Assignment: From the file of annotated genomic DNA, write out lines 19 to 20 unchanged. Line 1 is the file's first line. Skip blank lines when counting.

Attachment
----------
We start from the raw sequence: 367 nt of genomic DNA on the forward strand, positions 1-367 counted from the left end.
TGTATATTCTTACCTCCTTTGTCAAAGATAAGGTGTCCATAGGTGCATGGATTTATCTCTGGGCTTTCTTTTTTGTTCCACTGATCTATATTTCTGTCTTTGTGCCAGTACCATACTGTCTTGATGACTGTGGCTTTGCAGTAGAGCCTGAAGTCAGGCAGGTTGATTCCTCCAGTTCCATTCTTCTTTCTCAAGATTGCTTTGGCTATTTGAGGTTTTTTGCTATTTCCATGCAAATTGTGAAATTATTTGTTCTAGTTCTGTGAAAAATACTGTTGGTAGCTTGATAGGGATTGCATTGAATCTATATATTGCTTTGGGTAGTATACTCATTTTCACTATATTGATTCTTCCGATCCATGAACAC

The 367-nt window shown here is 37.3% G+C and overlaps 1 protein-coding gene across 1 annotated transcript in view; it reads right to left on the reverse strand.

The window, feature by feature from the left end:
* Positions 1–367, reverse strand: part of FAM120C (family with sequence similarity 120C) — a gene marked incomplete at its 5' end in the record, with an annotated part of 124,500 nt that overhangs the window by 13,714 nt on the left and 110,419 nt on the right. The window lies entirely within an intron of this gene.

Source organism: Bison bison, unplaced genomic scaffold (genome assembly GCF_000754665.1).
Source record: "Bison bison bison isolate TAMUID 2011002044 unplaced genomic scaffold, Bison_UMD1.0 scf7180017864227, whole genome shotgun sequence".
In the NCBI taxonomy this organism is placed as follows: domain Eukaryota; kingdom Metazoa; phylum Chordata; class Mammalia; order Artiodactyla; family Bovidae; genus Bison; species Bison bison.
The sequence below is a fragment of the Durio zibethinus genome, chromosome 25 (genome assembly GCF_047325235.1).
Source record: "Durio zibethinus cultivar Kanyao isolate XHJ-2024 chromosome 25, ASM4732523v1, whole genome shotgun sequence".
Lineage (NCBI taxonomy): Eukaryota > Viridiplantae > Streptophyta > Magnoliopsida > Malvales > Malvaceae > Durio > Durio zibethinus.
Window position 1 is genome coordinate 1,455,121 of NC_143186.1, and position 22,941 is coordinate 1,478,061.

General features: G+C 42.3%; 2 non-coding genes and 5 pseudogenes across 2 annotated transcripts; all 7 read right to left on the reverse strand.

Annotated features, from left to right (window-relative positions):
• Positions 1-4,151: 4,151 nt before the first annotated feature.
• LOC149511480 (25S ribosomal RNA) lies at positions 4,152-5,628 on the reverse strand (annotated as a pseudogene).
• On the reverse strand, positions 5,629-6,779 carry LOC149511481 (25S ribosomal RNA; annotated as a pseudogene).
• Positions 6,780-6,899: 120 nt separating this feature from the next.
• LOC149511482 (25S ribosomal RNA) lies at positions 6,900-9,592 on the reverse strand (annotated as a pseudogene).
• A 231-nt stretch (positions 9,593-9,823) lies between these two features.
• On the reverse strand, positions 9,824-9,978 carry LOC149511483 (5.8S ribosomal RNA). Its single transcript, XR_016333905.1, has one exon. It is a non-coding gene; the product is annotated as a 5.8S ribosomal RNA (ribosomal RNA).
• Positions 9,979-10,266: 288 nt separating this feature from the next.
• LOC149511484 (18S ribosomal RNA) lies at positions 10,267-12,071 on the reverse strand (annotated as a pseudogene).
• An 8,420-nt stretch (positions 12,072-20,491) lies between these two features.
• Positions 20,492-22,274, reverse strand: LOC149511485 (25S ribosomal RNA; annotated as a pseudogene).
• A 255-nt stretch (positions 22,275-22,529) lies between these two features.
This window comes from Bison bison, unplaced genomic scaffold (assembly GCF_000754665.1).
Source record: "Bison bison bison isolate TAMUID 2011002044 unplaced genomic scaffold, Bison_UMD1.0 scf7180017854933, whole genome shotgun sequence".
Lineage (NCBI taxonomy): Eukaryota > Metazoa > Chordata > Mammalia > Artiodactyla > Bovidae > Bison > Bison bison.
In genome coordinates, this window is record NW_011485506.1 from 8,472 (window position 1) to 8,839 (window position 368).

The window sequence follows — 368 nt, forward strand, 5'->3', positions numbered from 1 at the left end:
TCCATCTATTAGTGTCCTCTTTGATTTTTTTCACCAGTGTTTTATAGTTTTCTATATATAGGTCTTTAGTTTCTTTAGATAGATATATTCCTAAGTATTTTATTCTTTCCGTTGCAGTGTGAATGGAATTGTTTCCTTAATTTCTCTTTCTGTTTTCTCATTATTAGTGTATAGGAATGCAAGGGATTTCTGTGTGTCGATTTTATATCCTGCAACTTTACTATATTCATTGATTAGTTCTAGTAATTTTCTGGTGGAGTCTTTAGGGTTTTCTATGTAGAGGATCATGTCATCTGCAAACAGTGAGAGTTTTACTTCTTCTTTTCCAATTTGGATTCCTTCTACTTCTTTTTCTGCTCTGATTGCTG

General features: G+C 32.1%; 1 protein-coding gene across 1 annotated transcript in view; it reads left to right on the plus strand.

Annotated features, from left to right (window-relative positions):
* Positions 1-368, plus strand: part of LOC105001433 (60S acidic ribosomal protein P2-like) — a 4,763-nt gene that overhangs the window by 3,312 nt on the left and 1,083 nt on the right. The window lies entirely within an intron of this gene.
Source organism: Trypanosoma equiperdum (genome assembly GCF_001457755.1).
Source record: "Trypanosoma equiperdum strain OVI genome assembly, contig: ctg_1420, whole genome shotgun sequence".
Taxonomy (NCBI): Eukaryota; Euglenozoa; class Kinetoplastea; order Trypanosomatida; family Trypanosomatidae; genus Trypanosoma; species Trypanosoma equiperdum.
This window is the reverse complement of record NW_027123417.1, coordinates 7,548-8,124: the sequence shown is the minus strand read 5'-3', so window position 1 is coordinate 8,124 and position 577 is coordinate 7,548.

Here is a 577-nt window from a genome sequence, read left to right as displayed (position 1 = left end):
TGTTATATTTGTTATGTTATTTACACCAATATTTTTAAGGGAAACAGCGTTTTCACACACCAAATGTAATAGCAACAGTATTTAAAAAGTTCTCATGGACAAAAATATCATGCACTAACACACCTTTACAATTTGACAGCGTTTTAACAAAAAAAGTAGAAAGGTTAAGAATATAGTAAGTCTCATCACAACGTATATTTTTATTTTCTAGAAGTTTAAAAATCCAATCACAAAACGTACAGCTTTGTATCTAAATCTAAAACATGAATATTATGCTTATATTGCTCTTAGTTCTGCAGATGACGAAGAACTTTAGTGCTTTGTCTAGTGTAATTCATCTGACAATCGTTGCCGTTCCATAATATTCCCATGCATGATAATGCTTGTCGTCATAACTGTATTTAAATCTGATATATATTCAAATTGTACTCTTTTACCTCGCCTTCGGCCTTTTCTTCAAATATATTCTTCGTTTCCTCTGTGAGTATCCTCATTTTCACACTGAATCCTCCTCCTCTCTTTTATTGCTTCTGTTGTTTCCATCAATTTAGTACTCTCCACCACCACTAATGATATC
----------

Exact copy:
• LOC149511482 (25S ribosomal RNA) lies at positions 6,900-9,592 on the reverse strand (annotated as a pseudogene).
• A 231-nt stretch (positions 9,593-9,823) lies between these two features.